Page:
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28 December 2022

Written by Metodiyka Tarlyovska, Innovative Sofia

The co-creation workshop in Sofia was held on October 26, 2022.

We invited interested parties who work with databases and produce reports with data visualisation on a daily basis.

Colleagues from different fields visited our event and we demonstrated how to work with the platform. By logging into the system with the profile of Metodiyka Tarlyovska, we demonstrated how to develop a policy model, how to select a specific database, how to specify parameters for the analysis and how to view the uploaded information contained in individual databases uploaded to the platform. We also explained how to save the draft policy model. The demonstration was very detailed and the participants were impressed with how easy and quick it was to prepare the analysis.

The participants had the opportunity to see how to enter the Policy Development Toolkit (PDT) where they can choose from a wide range of models that are already prepared and uploaded.

We demonstrated how the different policy models are implemented and what visualisations can be applied to them.

The demonstration of predictive analytics and graphics were of a particular interest to the audience. Participants really liked the ability to generate forecasts of assumptions, which can lead to the optimisation of processes in the planning of activities related to the improvement of urban environments. Using predictive analysis, we as a public administration body will be better prepared for the different policy scenarios and outcomes.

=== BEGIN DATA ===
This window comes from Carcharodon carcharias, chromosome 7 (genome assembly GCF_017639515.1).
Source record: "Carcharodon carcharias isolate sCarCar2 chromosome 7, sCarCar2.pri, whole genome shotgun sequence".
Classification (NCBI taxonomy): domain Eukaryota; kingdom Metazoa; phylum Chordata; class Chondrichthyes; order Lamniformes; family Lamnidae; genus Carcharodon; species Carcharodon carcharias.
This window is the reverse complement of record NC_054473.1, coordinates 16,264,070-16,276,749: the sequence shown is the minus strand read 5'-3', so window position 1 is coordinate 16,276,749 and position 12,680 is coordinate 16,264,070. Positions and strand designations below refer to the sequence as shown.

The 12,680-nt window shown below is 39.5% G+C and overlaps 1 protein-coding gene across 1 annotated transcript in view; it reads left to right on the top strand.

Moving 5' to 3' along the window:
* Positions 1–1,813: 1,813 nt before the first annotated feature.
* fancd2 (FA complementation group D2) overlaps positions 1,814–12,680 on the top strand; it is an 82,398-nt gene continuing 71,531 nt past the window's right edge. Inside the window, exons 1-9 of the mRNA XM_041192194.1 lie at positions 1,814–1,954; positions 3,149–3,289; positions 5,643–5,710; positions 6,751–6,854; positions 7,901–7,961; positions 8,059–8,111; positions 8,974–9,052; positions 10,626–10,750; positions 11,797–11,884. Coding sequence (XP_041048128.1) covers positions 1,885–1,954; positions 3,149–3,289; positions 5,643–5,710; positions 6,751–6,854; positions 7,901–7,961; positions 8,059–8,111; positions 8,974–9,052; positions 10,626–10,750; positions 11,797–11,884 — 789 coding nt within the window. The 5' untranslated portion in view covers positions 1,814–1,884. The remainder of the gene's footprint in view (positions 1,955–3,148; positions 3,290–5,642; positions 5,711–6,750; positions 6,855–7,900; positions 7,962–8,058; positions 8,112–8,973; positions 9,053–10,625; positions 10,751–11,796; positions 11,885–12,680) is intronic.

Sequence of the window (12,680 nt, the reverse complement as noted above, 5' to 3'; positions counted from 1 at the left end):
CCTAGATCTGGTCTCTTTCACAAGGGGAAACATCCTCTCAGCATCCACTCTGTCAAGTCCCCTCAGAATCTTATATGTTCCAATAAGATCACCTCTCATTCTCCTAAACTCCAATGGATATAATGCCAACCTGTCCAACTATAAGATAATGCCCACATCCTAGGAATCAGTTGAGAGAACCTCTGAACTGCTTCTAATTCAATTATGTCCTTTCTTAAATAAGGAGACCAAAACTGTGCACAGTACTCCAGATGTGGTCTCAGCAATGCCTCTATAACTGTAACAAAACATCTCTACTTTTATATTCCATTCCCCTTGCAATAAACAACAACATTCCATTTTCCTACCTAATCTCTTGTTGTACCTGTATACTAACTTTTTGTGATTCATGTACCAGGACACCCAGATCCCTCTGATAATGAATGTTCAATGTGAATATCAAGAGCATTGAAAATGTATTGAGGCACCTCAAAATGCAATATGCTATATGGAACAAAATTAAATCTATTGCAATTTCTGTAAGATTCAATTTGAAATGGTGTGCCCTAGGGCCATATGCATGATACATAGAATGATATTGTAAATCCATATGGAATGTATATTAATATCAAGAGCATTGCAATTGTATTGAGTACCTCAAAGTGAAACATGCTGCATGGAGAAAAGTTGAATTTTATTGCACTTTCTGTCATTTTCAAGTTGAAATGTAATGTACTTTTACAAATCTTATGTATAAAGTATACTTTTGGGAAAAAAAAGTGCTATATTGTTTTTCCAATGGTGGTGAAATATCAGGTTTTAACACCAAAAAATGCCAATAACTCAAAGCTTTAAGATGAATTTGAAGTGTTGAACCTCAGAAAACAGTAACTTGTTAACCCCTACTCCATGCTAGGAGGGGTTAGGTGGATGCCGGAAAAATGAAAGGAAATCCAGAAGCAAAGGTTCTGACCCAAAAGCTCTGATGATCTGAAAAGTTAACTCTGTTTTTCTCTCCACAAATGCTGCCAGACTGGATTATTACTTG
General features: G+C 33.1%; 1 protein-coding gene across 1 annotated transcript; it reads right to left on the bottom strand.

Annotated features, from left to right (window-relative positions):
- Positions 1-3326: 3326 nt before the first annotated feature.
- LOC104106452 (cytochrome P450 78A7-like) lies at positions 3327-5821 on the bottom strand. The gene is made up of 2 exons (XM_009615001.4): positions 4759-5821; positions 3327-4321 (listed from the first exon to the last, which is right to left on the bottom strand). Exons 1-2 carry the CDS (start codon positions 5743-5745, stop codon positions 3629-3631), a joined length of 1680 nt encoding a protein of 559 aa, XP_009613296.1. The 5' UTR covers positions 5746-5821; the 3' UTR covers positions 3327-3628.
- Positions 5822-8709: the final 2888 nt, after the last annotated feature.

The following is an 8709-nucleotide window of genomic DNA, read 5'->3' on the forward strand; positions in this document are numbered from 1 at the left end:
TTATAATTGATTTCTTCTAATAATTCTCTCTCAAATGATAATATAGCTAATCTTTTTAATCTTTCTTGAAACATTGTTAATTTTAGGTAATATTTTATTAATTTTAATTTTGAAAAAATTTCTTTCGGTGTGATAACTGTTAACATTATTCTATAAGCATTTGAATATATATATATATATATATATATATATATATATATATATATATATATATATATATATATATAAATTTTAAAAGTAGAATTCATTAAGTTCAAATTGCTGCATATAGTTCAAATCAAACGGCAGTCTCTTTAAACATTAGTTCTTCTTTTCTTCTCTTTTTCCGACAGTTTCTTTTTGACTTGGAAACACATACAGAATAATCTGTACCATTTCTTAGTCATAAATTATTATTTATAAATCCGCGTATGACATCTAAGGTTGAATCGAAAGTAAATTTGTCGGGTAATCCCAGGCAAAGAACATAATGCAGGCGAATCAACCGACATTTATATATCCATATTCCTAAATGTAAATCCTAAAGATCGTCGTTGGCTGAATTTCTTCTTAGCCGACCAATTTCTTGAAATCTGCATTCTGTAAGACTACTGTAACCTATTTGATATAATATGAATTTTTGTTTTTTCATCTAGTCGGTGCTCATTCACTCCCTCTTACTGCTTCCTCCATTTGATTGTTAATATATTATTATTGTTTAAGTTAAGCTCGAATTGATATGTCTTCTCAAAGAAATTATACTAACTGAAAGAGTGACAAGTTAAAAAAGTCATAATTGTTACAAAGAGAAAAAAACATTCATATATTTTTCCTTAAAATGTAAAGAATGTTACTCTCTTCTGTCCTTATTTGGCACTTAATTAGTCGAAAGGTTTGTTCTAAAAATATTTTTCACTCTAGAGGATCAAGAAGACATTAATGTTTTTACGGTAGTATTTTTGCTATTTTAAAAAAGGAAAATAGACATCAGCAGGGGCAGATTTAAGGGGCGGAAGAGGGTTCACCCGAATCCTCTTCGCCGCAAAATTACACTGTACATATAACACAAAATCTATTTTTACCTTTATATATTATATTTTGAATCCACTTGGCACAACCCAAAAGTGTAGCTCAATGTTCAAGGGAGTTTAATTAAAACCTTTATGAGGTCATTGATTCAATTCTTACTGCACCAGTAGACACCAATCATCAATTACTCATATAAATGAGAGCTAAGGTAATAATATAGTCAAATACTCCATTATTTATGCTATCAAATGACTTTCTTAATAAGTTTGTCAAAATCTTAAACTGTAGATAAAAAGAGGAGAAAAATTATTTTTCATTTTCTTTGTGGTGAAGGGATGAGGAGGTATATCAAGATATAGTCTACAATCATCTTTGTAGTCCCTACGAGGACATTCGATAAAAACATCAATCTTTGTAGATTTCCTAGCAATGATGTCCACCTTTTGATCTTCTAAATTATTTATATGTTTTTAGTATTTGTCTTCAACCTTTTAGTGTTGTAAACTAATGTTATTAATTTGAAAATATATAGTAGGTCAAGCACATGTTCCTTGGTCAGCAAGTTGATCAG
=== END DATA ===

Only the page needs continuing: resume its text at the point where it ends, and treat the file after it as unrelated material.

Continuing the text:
After presenting the platform and the various visualisations prepared by the technical team, we showed the Data Marketplace.

Our team, supported by Mrs. Peta Nikolova, representative of Okys, outlined the possibilities, purpose and services of this tool, including how it would be useful for the different users of the developed product.

The audience was impressed by the efficient gathering of data in one place where good practices and resolved technical issues could be shared between users.

We held discussions about ways to use the platform in the future. Some of the attendees expressed their concern that at such a late stage of project development, it is unthinkable not to have a clear vision of how the platform will be technically supported, how data will be uploaded (whether this will be done by the users themselves of the platform support team and whether only the technical teams could actively communicate with the platform support). It was recognised that after gaining more experience with the specific platform, users can make more relevant suggestions for optimisation of processes. There was a lot of interest about the price and the mechanisms to pay for the tools. A key question was whether partners can use the platform for free or, despite having participated in creating the platform, they have to pay a subscription and the appropriate level of fee for external users. Another interesting question was whether there will be training for new users or a single menu of instructions for them to follow.

Another question that was of interest to the participants was the possibility of combining data collected from different sources and how they would be able to use it on the platform. A major question was how processing of various information can be carried out so that data can be structured in such a way that they can be used for comparative analysis.

One of the questions asked was related to the number of accounts that each organisation that pays a subscription to the platform can use.